Another reason for the slow recovery is that the companies that hire land rigs from companies such as Nabors, Patterson-UTI, and Helmerich & Payne for work in U.S. oil shale basins such as the Permian have worked hard–and are still working hard–to reduce costs. Some of those cost reductions are simply the result of tough negotiations at a time when rig owners are at a serious disadvantage due to overcapacity and low utilization rates. But some of those cost reductions are structural. Producers have found ways to reduce the lost time between ending drilling on one hole and beginning drilling the next, for example. And the higher power Tier 1 rigs that command higher day rates from producers do so, in part, because they can use that extra power to complete a hole more quickly. Most rig owners manufacture their own rigs but they source many of their components from outside companies, which has worked to limit the cost savings that rig owners can produce in their own manufacturing process.

And finally, while oil shale producers look like they are recklessly expanding production, the evidence from the slowing pace of rig count growth lately argues that these companies are very aware of the possibility that higher U.S. oil production could cause a big dip in oil prices again. It’s all too easy to find an oil analyst predicting improved prices in 2017–Morningstar is calling for $58 a barrel–and then forecasting a drop back to somewhere below $50 a barrel in 2018. With those worries and the experience of the bust in the sector after the 2014 peak, it’s unlikely that rig count will climb back to anything near the 1600 rigs working at the peak in October 2014. A move from the current 609 to the Raymond James forecast of 1,000 by the end of 2018 may be about as aggressive as producers will get.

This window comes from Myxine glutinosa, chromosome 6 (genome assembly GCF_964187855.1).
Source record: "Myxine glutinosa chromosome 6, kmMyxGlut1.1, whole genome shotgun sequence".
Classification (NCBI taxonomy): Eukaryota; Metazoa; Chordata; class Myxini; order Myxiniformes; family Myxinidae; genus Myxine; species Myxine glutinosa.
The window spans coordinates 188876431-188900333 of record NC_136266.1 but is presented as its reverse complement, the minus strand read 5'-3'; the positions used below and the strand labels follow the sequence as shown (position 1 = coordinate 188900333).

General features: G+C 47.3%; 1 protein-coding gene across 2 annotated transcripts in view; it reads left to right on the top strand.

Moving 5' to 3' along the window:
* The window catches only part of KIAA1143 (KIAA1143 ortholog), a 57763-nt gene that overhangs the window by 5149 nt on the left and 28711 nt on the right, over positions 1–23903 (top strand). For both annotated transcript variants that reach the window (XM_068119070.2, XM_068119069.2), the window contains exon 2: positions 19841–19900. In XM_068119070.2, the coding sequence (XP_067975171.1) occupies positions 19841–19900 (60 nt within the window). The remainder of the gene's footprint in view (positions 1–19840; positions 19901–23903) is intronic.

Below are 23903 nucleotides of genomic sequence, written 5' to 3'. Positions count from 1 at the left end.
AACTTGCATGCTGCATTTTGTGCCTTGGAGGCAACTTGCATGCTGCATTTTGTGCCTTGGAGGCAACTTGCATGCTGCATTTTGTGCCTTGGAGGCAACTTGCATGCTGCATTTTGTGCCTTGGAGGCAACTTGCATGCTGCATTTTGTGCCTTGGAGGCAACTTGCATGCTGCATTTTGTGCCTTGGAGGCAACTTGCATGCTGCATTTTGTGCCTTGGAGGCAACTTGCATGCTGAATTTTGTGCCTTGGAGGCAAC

So while I’d like to participate in that run up from 600 to 1,000–and would love exposure to the possibility that the rig count will zoom higher and faster than I now expect, I’d also like to get paid while I wait–especially if the wait turns out to be longer than expected. I prefer Helmerich & Payne to Nabors Industries anyway since Nabors has substantial exposure to international drilling markets in Saudi Arabia, for example, and I’m looking to concentrate on U.S. oil shale production in general and the Permian Basin in particular. And I prefer Helmrich & Payne to Paterson-UTI because the former company is gaining market share faster (22% of land horizontal rig revenue from 14% at Helmerich & Payne as opposed to a gain in market share at Patterson to 17% from 16%.)

But the clincher is the 4.1% dividend yield at Helmerich & Payne against the 1.81% yield at Nabors and the 0.32% yield at Patterson-UTI. I always like getting paid to wait–and I especially like dividends that take some of the downside risk out of volatile situations.

As of March 10, I’m adding Helmerich & Payne to my Dividend Portfolio. The shares closed at $66.96 on March 9.